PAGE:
Risk Prediction Tools Improve Shared Decision Making in Diabetes With CAD

doctor speaking to patient
Researchers created a personalized risk prediction tools that can estimate long-term MACE and angina outcomes after revascularization in patients with diabetes and multivessel disease.

Personalized risk prediction tools may be used to improve shared medical decision making and increase the use of coronary artery bypass grafting (CABG) over percutaneous coronary intervention (PCI) in patients with diabetes and multivessel coronary artery disease (CAD), according to study results published in the Journal of the American College of Cardiology.

Results from the FREEDOM trial (Future Revascularization Evaluation in Patients with Diabetes Mellitus: Optimal Management of Multivessel Disease; ClinicalTrials.gov identifier: NCT00086450) have shown CABG to be superior to PCI for major acute cardiovascular events (MACE) and angina reduction in patients with diabetes and CAD. However, PCI continues to be preferred as a revascularization strategy in many settings for reasons, including patients’ preference for a less invasive treatment and lack of shared medical decision making. The objective of this study was to establish a more evidence-based infrastructure to help physicians better weigh the risks and benefits of CABG vs PCI, and to develop prediction models for long-term MACE and angina in patients with diabetes and multivessel CAD.

In this study, researchers evaluated data from 1900 participants in the FREEDOM trial, which was an international, multicenter, randomized clinical trial that took place between 2005 and 2010 and compared CABG with PCI outcomes in patients with diabetes and multivessel CAD. The primary outcome of the FREEDOM trial was all-cause mortality, nonfatal myocardial infarction, and nonfatal stroke. Researchers used the patient-level data to develop models to predict 5-year MACE and 1-year angina following CABG and PCI using baseline characteristics and treatment interactions. Parsimonious models were created and internally validated using bootstrap resampling with 500 replications, and the MACE model was externally validated in a real-world registry.

Results revealed that 18.2% of patients (n=346) experienced MACE within 5 years after randomization (CABG vs PCI: 15.4% vs 20.9%) and that 16.3% of patients (n=310) reported angina at 1 year (CABG vs PCI: 14.1% vs 18.4%). The MACE model included 8 covariates and a treatment interaction with a history of smoking (P =.04). Patients with a history of smoking were shown to be at lower risk for MACE with CABG than with PCI. 

External validation in stable CAD and acute coronary syndrome demonstrated comparable performance (c=0.65 and c=0.68, respectively). The angina model included 6 variables and a treatment interaction with SYNTAX score (P =.02), and showed that patients with intermediate or high SYNTAX scores experienced less angina with CABG than with PCI.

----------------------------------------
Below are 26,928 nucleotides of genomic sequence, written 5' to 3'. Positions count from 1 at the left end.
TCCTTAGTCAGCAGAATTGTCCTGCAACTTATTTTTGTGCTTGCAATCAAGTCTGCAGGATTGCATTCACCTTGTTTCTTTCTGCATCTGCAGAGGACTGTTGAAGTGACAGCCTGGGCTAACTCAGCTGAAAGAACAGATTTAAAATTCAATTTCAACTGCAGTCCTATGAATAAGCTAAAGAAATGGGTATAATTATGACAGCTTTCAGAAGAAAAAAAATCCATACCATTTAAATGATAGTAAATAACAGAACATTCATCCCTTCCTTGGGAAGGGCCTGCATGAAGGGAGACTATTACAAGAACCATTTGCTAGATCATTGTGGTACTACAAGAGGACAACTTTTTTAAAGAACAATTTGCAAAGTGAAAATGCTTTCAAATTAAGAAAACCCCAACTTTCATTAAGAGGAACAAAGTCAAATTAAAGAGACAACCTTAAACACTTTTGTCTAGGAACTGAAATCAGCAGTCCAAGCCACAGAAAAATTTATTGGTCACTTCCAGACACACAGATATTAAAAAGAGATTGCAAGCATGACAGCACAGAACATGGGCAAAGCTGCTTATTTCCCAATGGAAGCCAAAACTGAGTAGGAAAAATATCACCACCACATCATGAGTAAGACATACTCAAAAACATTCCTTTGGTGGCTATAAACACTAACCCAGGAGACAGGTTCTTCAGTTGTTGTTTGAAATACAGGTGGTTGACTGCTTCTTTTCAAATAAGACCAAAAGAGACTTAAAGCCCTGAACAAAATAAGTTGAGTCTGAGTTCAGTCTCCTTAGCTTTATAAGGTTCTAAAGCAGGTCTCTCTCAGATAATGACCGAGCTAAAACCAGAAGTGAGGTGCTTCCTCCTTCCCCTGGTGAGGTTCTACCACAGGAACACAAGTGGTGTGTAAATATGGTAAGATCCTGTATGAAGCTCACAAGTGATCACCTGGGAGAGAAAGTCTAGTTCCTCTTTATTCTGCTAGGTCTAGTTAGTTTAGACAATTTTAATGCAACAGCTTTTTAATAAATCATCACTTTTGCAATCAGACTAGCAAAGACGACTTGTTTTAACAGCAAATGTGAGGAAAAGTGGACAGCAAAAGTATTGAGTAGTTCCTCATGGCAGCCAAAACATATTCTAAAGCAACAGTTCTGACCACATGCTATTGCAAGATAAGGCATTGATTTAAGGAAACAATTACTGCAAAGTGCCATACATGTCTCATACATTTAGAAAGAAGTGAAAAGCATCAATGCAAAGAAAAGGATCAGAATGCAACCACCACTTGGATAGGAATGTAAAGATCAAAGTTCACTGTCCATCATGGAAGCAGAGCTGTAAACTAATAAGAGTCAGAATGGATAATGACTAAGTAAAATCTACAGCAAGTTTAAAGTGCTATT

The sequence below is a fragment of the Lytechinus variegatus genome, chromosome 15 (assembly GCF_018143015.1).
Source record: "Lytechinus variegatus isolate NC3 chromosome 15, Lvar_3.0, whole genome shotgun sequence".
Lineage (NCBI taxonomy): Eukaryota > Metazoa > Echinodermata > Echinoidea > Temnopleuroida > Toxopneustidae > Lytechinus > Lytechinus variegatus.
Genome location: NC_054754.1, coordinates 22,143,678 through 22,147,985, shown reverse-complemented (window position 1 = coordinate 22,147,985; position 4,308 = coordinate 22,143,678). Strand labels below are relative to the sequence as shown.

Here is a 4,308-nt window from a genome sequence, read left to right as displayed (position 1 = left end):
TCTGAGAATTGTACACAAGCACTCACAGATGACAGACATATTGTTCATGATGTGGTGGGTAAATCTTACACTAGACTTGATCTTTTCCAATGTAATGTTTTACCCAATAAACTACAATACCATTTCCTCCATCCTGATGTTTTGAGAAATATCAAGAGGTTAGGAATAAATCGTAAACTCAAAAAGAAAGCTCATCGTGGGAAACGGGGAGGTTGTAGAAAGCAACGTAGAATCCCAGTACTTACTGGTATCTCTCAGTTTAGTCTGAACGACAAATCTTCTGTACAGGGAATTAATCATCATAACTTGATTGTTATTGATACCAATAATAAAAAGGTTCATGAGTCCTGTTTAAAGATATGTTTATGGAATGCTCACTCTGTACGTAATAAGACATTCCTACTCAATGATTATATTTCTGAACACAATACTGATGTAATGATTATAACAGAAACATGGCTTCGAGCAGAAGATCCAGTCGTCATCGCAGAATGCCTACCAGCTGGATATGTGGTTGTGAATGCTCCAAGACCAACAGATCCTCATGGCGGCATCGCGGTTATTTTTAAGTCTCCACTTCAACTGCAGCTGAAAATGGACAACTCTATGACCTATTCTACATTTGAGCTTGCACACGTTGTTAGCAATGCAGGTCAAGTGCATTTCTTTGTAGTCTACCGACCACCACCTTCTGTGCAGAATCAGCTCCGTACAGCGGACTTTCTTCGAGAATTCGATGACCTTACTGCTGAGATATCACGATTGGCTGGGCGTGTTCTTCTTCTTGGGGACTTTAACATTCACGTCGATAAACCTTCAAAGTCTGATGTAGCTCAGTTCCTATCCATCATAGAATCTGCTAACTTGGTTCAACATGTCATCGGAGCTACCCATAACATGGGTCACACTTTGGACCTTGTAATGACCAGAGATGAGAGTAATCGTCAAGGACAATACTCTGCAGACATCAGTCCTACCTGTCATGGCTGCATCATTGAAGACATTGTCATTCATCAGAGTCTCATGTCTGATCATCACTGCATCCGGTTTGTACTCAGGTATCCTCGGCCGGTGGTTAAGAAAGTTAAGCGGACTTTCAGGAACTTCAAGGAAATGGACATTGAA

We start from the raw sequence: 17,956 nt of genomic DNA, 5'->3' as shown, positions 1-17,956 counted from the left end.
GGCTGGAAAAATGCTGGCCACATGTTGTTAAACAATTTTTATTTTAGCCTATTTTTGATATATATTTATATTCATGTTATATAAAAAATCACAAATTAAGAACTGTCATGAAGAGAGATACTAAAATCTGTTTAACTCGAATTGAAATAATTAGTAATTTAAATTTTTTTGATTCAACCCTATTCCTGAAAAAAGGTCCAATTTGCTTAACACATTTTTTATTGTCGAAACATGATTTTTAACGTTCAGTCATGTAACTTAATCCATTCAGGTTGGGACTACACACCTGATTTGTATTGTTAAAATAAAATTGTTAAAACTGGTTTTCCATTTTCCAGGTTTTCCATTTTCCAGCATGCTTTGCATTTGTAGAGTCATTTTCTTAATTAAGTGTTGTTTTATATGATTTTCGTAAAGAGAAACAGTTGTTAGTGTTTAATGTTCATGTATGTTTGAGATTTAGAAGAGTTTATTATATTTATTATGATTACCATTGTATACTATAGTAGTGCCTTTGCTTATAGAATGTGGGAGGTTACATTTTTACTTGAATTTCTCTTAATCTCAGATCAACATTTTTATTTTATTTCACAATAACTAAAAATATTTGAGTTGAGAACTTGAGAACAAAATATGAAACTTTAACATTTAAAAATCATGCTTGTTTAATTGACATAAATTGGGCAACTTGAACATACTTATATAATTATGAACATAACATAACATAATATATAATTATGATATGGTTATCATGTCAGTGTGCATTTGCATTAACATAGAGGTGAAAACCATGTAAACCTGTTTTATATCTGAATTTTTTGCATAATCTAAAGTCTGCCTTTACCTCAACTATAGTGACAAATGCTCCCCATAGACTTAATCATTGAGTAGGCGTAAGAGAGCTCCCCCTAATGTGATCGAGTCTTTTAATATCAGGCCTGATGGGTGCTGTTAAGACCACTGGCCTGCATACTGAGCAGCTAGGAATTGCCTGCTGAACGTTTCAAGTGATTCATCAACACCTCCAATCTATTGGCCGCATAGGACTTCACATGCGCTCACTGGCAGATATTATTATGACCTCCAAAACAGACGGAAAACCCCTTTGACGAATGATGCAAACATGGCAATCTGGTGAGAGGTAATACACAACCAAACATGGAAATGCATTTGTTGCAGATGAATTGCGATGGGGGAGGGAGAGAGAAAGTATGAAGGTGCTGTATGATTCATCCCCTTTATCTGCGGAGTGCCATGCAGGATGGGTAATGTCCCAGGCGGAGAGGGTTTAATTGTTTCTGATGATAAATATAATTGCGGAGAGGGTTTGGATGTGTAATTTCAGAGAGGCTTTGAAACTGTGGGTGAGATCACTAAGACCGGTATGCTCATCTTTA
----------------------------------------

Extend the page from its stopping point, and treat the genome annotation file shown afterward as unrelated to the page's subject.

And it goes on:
PCI was not found to be superior to CABG, and 54.5% of patients were expected to have a lower risk of MACE with CABG. All patients with a history of smoking were expected to have a lower risk of MACE with CABG than with PCI. Lastly, all patients with a SYNTAX score greater than 22 were expected to experience angina relief with CABG vs PCI.

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Limitations to this study were as follows. First, the models used may not work as well in more general populations, since this was a post-hoc analysis from a randomized clinical trial. Second, researchers modeled the MACE and angina prediction tools at 5 and 1 years, respectively, meaning it’s possible CABG may offer higher or lower benefit to symptom control vs PCI over a longer period. Third, the FREEDOM trial involved the use of first-generation stents, meaning newer stents may provide better outcomes. Lastly, clinicians may continue to face the challenge of being able to apply trial results to patients ineligible for randomization.

The study researchers concluded that “CABG was the preferred strategy in the majority of patients, especially among those with a history of smoking. Although PCI was never the preferred revascularization strategy, 45% of patients were expected to have similar risks of poor outcomes with CABG or PCI.” The new MACE and angina prediction tools may be used in clinical settings to improve the shared medical decision making process for choosing CABG vs PCI in patients with diabetes and multivessel CAD who need MACE and angina treatment.

Disclosure: Several study authors declared affiliations with the pharmaceutical industry. Please see the original reference for a full list of authors’ disclosures.


Qintar M, Humphries KH, Park JE, et al. Individualizing revascularization strategy for diabetic patients with multivessel coronary disease. J Am Coll Cardiol. 2019;74(16):2074-2084.